Next Generation bomber a top priority for the US Air force

The US “Long-Range Strike-B” (LRS-B) heavy bomber program is estimated to cost $55 billion to $80 billion for as many as 100 planes. The NGB was originally projected to enter service around 2018 as a stealthy, subsonic, medium range, medium payload “B-3” type system to augment and possibly—to a limited degree—replace the U.S. Air Force’s aging bomber fleet. A target delivery is now in the mid-2020s. Boeing and Lockheed Martin announced they would be teaming up for the Long Range Strike Bomber program. Boeing will be the prime contractor.

The price tag is an issue, however, not least because the Pentagon says it also needs to modernize the two other elements of the strategic nuclear force: the Navy’s fleet of Ohio-class strategic submarines and the Air Force’s Minuteman 3 land-based nuclear missiles.

The combined cost would exceed $300 billion, by current estimates.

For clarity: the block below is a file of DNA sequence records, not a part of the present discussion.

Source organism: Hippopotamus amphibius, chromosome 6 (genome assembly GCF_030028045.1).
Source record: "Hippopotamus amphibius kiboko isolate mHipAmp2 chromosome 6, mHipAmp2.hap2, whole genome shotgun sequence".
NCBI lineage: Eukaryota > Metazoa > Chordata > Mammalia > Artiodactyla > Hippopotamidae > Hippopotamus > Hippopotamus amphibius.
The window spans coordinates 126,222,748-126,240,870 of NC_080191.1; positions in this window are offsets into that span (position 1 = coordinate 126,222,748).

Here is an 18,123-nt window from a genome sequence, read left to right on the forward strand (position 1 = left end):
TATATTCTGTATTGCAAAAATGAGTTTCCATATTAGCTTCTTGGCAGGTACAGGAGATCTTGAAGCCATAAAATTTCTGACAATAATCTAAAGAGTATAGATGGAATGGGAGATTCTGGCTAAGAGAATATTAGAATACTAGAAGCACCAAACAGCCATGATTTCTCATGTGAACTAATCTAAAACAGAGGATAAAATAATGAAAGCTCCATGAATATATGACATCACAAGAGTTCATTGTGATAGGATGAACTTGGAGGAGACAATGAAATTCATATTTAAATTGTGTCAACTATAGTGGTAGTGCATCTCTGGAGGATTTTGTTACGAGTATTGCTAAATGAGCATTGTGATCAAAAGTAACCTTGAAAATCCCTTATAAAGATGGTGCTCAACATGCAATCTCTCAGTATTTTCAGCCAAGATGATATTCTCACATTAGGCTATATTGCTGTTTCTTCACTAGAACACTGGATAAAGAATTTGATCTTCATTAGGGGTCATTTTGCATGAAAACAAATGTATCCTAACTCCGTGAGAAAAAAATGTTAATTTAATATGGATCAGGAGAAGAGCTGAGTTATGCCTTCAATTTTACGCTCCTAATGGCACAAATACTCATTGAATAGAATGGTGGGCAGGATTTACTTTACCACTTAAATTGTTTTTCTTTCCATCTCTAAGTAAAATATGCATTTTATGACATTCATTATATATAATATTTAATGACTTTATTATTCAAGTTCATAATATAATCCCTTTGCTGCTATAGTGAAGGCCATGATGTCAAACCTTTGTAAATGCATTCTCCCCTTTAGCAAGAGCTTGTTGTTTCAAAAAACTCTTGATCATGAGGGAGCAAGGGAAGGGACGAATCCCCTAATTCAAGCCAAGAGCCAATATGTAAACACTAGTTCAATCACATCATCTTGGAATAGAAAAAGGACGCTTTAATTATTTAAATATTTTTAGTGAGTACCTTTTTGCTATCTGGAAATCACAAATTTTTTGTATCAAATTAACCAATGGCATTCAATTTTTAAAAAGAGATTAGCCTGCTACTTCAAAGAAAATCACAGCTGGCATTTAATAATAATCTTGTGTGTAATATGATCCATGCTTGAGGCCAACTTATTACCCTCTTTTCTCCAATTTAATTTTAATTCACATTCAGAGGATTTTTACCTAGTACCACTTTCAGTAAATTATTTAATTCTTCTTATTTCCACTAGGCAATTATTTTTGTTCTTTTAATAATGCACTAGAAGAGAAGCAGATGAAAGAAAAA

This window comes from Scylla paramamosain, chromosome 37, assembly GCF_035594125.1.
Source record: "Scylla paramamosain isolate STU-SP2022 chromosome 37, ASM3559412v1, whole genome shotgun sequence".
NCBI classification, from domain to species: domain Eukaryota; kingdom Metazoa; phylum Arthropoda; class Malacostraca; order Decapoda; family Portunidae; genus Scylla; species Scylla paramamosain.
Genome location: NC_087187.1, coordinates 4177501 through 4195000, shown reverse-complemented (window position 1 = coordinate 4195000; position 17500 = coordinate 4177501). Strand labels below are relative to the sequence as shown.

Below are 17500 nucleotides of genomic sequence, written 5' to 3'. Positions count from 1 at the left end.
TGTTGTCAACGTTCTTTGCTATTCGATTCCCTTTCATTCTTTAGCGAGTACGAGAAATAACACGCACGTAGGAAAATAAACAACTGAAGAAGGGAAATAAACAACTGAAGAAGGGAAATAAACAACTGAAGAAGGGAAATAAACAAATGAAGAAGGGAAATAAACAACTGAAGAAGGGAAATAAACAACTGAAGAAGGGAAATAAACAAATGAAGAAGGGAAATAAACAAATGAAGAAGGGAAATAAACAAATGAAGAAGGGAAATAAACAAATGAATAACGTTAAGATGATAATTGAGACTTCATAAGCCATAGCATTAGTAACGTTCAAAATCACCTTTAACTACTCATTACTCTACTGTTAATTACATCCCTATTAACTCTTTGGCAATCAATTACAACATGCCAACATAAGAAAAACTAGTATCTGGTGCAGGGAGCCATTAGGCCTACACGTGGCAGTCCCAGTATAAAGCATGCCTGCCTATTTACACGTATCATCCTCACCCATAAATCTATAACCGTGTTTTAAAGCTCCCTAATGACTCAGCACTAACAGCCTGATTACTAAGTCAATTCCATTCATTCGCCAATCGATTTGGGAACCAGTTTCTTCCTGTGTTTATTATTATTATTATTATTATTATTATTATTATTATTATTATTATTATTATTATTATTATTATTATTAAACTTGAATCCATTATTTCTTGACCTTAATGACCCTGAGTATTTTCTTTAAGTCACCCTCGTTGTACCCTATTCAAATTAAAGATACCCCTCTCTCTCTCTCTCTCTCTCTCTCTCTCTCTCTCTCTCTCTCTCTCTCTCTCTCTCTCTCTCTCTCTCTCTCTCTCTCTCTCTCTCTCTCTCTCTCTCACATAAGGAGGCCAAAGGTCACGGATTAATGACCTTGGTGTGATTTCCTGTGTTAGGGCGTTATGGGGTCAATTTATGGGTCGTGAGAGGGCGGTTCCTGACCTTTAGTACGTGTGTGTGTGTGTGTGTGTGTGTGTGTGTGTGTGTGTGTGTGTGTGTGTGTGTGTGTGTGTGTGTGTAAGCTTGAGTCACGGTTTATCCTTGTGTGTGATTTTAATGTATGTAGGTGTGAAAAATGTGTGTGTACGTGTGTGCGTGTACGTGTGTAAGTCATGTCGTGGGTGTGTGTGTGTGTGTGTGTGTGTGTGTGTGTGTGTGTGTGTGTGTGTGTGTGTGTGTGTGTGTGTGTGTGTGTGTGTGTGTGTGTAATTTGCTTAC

Defense Secretary Chuck Hagel on Tuesday vigorously endorsed an Air Force plan to build a next-generation strategic bomber, arguing that it would help deter nuclear war and preserve America’s global pre-eminence.

The design goals in January 2011 were:

Fleet size of 175 aircraft: 120 for ten combat squadrons, plus 55 for training and reserves.
Subsonic maximum speed.
Range: 5,000+ nautical miles (9,260+ km).
“Optionally manned” (for non-nuclear missions).
Total mission durations of 50 to 100 hours (when unmanned).
A weapons load of 14,000–28,000 lb (6,350–12,700 kg).
Ability to “survive daylight raids in heavily defended enemy territory”.
Ability to carry nuclear weapons.
Designed to use off-the-shelf propulsion, C4ISTAR, and radar technologies.
Intelligence, surveillance, target acquisition, and reconnaissance along with command and control gear to enable the crew to direct other aircraft and force

The Long-Range Strike Bomber is supposed to be stealthy, like the current batwinged B-2, but faster and significantly cheaper, at $550 million per system. We have to say “system” instead of “plane” because the LRS-B may actually be a collective of several aircraft, manned and unmanned, networked together into a single tactical unit.

Congressional Research Service analyst Jeremiah Gertler looked at planned funding trendlines in a recent report and inferred the Air Force must have already done most of the development work on the bomber already, even building prototypes, in the classified “black” budget.

SOURCES – wikipedia, Times Argus, Breaking defense